Those man on the street, heart sinking spectacles that show just how dumb people are about their own government, shouldn't be something we can laugh about. It should take our breath away and be a warning.
This opinion piece I thought said it pretty well:
CNN-LZ Granderson: I'm a sucker for all of those man-on-the-street interviews that late-night shows do to reveal just how dumb Americans are. It's all fun and games until you remember that elections have consequences, and that many of those people who said they could name the president -- but not the commander in chief -- will soon be standing in a voting booth, armed with a ballot.
The Organisation for Economic Co-operation and Development (OECD) released its findings from the Survey of Adult Skills. The group's research measured the literacy, math and computer skills and compared those numbers with that of 21 other countries.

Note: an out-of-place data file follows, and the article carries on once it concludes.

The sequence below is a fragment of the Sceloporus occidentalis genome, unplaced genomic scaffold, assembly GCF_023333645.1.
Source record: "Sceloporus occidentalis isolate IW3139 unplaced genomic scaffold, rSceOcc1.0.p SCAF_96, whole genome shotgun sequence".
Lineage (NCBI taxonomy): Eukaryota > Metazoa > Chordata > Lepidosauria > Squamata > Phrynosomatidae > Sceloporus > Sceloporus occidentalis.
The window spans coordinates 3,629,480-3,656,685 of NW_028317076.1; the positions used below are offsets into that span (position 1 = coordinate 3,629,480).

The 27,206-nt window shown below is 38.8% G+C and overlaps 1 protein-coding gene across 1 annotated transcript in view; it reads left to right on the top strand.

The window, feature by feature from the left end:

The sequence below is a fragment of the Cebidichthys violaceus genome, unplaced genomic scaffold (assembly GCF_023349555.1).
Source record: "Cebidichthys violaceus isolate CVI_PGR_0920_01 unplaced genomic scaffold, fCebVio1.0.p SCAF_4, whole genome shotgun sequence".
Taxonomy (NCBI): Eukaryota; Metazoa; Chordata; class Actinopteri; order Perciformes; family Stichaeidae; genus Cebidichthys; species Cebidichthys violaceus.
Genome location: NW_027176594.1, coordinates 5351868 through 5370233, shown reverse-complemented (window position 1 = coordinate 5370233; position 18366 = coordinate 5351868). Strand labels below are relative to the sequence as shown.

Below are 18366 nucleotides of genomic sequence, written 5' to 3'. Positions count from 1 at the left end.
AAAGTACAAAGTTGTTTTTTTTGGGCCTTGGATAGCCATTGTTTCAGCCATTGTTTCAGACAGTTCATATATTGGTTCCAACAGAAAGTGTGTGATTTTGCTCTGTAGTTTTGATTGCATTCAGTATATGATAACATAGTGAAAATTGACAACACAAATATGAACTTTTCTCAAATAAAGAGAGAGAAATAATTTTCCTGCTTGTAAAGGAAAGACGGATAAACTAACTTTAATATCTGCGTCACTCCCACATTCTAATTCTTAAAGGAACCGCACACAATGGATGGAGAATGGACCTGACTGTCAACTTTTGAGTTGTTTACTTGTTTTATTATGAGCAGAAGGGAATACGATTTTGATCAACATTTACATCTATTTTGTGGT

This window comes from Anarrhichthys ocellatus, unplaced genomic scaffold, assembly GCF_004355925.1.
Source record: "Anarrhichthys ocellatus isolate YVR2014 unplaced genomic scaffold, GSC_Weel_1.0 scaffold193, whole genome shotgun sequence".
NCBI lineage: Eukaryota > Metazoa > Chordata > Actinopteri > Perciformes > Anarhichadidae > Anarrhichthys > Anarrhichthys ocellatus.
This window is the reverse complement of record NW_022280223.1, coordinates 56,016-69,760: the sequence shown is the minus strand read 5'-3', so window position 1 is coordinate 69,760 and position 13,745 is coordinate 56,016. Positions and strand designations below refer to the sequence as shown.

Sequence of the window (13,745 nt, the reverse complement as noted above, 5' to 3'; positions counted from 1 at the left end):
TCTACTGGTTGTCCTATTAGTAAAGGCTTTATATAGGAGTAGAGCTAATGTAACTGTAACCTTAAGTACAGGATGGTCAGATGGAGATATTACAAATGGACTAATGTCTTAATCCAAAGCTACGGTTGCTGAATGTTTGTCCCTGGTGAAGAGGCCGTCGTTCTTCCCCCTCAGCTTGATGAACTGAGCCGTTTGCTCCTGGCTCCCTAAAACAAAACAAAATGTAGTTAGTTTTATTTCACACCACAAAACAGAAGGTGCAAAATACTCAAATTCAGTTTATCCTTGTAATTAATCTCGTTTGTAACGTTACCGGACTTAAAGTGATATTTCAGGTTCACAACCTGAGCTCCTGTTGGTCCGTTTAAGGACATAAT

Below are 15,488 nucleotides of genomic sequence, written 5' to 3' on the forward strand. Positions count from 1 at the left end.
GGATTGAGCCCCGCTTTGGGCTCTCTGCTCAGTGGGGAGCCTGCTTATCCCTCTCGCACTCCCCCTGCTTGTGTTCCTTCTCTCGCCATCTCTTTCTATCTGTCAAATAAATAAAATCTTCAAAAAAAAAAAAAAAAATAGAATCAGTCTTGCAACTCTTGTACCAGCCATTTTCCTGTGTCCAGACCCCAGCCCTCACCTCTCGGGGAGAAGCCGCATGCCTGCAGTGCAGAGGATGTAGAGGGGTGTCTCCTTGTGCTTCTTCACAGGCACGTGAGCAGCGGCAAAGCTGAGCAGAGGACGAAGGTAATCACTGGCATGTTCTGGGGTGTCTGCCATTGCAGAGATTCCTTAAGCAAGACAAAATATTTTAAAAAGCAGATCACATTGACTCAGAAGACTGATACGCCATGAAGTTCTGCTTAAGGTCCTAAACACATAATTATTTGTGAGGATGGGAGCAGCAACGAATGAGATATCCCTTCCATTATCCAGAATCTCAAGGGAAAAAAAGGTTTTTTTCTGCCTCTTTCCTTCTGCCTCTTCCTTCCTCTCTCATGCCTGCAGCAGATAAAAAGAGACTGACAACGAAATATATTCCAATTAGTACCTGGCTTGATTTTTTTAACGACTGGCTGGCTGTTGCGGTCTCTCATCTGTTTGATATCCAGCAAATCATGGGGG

According to the report, "individuals who score at lower levels of proficiency in literacy are more likely than those with higher proficiency to ... believe that they have little impact on the political process." Also "in most countries, individuals with lower proficiency are also more likely to have lower levels of trust in others." U.S. adults ranked 16th in literacy proficiency.
The OECD findings seem to be consistent with that of the U.S. Department of Education, which estimated back in 2009 that some 32 million adults lacked the proficiency to read a newspaper. This was captured by a witty USA Today headline about the findings: "Literacy study: 1 in 7 U.S. are unable to read this story."
That was kinder than the New York Post headline after the new OECD report: "U.S. adults are dumber than the average human."